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Hum Reprod Update. 2019 Jan 1;25(1):2-14. doi: 10.1093/humupd/dmy033.

Fresh versus elective frozen embryo transfer in IVF/ICSI cycles: a systematic review and meta-analysis of reproductive outcomes.

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Department of Reproductive Medicine, ORIGEN-Center for Reproductive Medicine, Rio de Janeiro, RJ, Brazil.
Department of Obstetrics and Gynecology, Universidade Federal de Minas Gerais (UFMG), Belo Horizonte, MG, Brazil.
Department of Clinical Medicine, Aarhus University, Denmark and the Fertility Clinic Skive, Skive Regional Hospital, Resenvej 25, Skive, Denmark.
Department of Reproductive Medicine, ORIGEN-Center for Reproductive Medicine, Belo Horizonte, MG, Brazil.
ANDROFERT, Andrology and Human Reproduction Clinic, Campinas, SP, Brazil.
Department of Surgery, University of Campinas (UNICAMP), Campinas, Brazil.



Elective freezing of all good quality embryos and transfer in subsequent cycles, i.e. elective frozen embryo transfer (eFET), has recently increased significantly with the introduction of the GnRH agonist trigger protocol and improvements in cryo-techniques. The ongoing discussion focuses on whether eFET should be offered to the overall IVF population or only to specific subsets of patients. Until recently, the clinical usage of eFET was supported by only a few randomized controlled trials (RCT) and meta-analyses, suggesting that the eFET not only reduced ovarian hyperstimulation syndrome (OHSS), but also improved reproductive outcomes. However, the evidence is not unequivocal, and recent RCTs challenge the use of eFET for the general IVF population.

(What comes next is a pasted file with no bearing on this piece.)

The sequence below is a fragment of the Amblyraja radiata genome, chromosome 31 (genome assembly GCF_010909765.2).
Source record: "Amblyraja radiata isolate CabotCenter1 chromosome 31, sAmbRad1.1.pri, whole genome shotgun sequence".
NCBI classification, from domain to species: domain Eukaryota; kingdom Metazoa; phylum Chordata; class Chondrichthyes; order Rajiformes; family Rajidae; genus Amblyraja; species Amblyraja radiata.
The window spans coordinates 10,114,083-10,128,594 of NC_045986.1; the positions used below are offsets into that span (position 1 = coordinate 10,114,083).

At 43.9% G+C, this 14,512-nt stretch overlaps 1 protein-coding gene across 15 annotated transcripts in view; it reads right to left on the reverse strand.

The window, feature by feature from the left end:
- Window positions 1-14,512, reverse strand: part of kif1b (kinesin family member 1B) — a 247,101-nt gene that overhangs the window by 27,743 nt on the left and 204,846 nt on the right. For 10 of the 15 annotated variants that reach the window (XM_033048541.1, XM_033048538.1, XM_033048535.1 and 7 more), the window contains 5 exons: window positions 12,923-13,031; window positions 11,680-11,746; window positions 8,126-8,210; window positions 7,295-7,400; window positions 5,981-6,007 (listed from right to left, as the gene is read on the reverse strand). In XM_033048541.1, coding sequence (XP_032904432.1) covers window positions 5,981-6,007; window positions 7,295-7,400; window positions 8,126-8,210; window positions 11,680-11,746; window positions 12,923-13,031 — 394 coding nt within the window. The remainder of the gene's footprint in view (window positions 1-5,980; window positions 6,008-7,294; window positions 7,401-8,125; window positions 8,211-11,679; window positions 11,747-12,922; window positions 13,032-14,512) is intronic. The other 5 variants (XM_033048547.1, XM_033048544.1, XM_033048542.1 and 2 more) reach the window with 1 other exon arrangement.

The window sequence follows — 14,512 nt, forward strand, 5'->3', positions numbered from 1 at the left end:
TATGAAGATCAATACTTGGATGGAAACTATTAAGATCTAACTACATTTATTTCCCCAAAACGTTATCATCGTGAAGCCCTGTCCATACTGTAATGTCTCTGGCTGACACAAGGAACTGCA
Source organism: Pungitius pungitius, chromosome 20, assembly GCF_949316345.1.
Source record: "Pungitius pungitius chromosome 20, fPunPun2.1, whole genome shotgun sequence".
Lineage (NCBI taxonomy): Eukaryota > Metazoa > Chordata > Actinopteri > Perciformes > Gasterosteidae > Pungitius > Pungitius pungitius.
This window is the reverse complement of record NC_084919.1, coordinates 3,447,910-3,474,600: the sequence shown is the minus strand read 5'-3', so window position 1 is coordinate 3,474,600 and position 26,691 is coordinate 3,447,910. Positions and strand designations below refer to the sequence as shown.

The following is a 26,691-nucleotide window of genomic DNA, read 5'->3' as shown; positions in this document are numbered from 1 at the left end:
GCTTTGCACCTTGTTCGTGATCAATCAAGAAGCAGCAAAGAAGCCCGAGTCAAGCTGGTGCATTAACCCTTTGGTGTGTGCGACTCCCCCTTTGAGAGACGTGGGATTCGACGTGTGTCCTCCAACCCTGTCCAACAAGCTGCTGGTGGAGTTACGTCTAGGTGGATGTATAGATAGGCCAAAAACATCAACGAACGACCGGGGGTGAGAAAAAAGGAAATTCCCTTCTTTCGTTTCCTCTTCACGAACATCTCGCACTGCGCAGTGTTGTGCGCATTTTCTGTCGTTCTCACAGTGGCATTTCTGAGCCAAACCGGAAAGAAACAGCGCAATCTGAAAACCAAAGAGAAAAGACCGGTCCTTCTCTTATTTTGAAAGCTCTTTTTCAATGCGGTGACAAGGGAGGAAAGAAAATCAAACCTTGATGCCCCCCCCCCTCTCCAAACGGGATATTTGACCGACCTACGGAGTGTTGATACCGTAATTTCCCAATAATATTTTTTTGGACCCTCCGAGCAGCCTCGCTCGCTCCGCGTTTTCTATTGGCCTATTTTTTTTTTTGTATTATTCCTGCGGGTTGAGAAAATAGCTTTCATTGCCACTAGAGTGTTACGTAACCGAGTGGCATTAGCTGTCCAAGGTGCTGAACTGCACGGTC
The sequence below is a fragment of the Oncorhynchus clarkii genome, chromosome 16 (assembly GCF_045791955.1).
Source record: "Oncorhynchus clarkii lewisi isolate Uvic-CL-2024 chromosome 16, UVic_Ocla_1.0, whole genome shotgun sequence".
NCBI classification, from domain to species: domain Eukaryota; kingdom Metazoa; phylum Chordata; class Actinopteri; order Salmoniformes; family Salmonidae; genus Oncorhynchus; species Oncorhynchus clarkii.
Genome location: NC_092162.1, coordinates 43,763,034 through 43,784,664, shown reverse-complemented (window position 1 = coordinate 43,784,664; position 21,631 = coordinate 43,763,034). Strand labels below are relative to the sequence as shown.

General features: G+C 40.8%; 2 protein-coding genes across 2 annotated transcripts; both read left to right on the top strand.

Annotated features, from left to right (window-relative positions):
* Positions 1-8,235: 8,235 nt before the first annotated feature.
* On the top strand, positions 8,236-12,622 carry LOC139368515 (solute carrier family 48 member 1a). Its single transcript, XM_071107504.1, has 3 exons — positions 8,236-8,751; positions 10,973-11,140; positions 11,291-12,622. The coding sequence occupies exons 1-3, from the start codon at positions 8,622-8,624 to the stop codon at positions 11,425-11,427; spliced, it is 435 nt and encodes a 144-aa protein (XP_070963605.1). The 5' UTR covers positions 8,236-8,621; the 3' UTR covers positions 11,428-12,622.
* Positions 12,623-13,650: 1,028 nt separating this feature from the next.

This systematic review and meta-analysis aimed at evaluating whether eFET is advantageous for reproductive, obstetric and perinatal outcomes compared with fresh embryo transfer in IVF/ICSI cycles. Additionally, we evaluated the effectiveness of eFET in comparison to fresh embryo transfer in different subgroups of patients undergoing IVF/ICSI cycles.


We conducted a systematic review, using PubMed/Medline and EMBASE to identify all relevant RCTs published until March 2018. The participants included infertile couples undergoing IVF/ICSI with or without preimplantation genetic testing for aneuploidy (PGT-A). The primary outcome was the live birth rate (LBR), whereas secondary outcomes were cumulative LBR, implantation rate, miscarriage, OHSS, ectopic pregnancy, preterm birth, pregnancy-induced hypertension, pre-eclampsia, mean birthweight and congenital anomalies. Subgroup analyses included normal and hyper-responder patients, embryo developmental stage on the day of embryo transfer, freezing method and the route of progesterone administration for luteal phase support in eFET cycles.


Eleven studies, including 5379 patients, fulfilling the inclusion criteria were subjected to qualitative and quantitative analysis. A significant increase in LBR was noted with eFET compared with fresh embryo transfer in the overall IVF/ICSI population [risk ratio (RR) = 1.12; 95% CI: 1.01-1.24]. Subgroup analyses indicated higher LBRs by eFET than by fresh embryo transfer in hyper-responders (RR = 1.16; 95% CI: 1.05-1.28) and in PGT-A cycles (RR = 1.55; 95% CI: 1.14-2.10). However, no differences were observed for LBR in normo-responders (RR = 1.03; 95% CI: 0.91-1.17); moreover, the cumulative LBR was not significantly different in the overall population (RR = 1.04; 95% CI: 0.97-1.11). Regarding safety, the risk of moderate/severe OHSS was significantly lower with eFET than with fresh embryo transfer (RR = 0.42; 95% CI: 0.19-0.96). In contrast, the risk of pre-eclampsia increased with eFET (RR = 1.79; 95% CI: 1.03-3.09). No statistical differences were noted in the remaining secondary outcomes.


Although the use of eFET has steadily increased in recent years, a significant increase in LBR with eFET was solely noted in hyper-responders and in patients undergoing PGT-A. Concerning safety, eFET significantly decreases the risk of moderate and severe OHSS, albeit at the expense of an increased risk of pre-eclampsia.


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